Reliable information about facilities in the Eastern territories beyond the control of Ukraine is also not available. There is no information on companies Donets’k Coal Energy Company and Luhans’kvugillia including 14 coal mines with available 112 radiation sources of category III by potential hazard level. There is no information also on the state of temporary shut down radioactive waste storage facility located in the territory of Donets’k state factory of chemical products whose adjacent territories experienced strong explosion at the end of 2014.
According to the State Agency on Exclusion Zone Management, as of October 2014, infrastructure of the Donets’k Specialized Plant was damaged resulting from military operations in the territory of Donets’k. In compliance with the Cabinet Resolution, the Agency on Exclusion Zone Management issued a special Order on transfer of the Donets’k Specialized Plant from Donets’k to Dnipropetrovs’k to industrial area of the Dnipropetrovs’k Specialized Plant.
Unfortunately, under military operations, the law enforcement bodies and the Ministry of Defense failed to arrange safe transfer of the enterprise. Therefore, at the beginning of 2015, activity of the Donets’k Specialized Plant was suspended until the termination of military operations. Available radioactive waste remained in the temporary storage facility of hangar type in two containers. Today, service sector of the enterprise was transferred to the Dnipropetrovs’k SISP.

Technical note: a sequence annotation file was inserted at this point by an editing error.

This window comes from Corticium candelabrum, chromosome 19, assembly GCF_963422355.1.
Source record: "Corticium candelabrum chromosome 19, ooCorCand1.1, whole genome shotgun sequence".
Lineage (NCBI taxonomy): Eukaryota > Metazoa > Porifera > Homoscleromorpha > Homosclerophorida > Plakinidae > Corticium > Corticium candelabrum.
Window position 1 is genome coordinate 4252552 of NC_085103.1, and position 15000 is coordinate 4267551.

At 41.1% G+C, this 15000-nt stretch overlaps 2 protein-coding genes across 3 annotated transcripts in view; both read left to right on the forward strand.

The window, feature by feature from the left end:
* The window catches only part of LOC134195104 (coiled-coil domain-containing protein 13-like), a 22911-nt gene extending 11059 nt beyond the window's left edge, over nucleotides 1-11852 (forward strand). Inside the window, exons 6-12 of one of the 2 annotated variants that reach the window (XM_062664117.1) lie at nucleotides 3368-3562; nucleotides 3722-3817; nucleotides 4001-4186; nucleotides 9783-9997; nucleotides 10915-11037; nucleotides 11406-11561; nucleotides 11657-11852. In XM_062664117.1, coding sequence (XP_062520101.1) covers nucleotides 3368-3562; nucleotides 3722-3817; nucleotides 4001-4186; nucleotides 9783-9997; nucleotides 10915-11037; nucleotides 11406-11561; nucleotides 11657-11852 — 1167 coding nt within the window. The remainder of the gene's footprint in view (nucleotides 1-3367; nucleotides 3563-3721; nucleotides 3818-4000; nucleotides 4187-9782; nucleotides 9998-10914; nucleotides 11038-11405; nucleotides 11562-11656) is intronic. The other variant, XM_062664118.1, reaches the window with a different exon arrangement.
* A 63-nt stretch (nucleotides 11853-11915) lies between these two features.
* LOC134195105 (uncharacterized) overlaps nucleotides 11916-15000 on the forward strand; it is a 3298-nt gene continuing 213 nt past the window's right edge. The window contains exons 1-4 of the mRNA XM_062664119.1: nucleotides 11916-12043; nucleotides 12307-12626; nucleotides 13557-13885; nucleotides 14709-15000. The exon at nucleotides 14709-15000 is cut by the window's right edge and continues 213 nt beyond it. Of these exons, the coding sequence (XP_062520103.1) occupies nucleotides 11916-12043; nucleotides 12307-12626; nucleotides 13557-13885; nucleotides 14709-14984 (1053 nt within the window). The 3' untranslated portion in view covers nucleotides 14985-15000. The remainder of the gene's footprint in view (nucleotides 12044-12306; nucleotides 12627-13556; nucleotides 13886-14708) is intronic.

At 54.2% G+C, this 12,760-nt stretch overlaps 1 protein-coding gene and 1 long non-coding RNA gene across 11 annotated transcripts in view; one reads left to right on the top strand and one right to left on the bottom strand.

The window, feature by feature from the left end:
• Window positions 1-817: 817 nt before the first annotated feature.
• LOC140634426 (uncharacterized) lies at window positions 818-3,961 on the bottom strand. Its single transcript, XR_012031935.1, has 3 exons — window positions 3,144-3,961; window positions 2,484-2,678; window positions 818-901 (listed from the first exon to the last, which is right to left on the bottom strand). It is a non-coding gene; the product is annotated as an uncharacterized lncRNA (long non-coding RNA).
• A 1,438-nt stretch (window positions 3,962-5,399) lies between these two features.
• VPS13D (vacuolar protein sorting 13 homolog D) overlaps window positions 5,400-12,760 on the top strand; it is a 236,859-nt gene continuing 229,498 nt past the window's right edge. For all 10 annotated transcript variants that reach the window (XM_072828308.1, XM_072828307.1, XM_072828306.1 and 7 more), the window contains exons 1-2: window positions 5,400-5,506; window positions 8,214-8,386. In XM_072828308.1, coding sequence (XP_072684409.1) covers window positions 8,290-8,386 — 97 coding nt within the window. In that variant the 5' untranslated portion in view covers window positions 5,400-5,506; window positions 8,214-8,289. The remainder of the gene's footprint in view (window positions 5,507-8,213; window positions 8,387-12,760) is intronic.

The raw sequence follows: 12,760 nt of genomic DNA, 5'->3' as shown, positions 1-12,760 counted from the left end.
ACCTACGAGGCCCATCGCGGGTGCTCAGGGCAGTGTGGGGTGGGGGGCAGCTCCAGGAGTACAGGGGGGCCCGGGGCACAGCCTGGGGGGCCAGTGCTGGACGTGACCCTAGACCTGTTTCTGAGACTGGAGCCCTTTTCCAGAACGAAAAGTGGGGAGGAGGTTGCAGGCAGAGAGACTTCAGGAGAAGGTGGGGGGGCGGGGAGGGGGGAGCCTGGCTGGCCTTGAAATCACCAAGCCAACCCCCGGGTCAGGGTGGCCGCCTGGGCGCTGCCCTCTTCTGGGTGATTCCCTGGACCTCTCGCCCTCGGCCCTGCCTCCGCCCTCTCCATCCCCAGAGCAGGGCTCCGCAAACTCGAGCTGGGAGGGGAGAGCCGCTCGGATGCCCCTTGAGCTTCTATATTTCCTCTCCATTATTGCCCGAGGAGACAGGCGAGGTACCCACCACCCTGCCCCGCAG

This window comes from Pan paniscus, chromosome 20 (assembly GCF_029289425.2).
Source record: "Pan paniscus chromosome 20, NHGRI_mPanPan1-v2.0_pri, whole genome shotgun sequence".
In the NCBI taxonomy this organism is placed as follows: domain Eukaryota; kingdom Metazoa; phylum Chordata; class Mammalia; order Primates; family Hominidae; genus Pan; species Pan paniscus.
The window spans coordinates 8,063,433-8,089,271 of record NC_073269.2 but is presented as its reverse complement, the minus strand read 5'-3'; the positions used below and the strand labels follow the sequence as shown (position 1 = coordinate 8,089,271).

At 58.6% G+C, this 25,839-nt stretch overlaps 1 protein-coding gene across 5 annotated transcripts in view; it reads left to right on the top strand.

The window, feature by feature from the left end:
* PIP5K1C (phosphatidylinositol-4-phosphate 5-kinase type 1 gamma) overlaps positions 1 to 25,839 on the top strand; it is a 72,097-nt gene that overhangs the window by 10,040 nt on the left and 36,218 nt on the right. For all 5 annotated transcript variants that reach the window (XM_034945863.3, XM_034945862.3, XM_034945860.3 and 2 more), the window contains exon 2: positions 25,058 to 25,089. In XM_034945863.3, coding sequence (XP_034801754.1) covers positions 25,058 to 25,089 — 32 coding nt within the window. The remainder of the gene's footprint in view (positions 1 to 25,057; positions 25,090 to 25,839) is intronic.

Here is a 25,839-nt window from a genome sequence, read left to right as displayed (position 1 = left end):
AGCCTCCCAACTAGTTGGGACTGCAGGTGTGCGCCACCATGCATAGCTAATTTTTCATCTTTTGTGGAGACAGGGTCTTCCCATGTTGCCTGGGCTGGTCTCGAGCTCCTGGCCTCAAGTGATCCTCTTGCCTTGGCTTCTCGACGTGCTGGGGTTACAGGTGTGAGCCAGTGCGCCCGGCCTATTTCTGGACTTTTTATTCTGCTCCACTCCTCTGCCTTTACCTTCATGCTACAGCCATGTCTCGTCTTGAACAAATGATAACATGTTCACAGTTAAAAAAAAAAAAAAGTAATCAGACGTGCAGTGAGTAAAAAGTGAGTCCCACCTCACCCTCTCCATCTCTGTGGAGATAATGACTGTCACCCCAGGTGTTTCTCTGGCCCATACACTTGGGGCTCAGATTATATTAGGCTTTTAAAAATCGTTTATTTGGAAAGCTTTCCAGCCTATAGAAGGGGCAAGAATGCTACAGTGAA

Situation in the Autonomous Republic of Crimea
Due to the annexation of the Autonomous Republic of Crimea in 2014 by the Russian Federation, Ukraine lost regulatory control over such nuclear facilities as research reactor IR-100 of the Sevastopol National University of Nuclear Energy and Industry and two subcritical assemblies with low-enriched and natural uranium. In addition, in Crimea there are several companies and medical institutions using devices and containers with radiation protection of depleted uranium and high-level radiation sources (7 institutions, mainly oncological centers).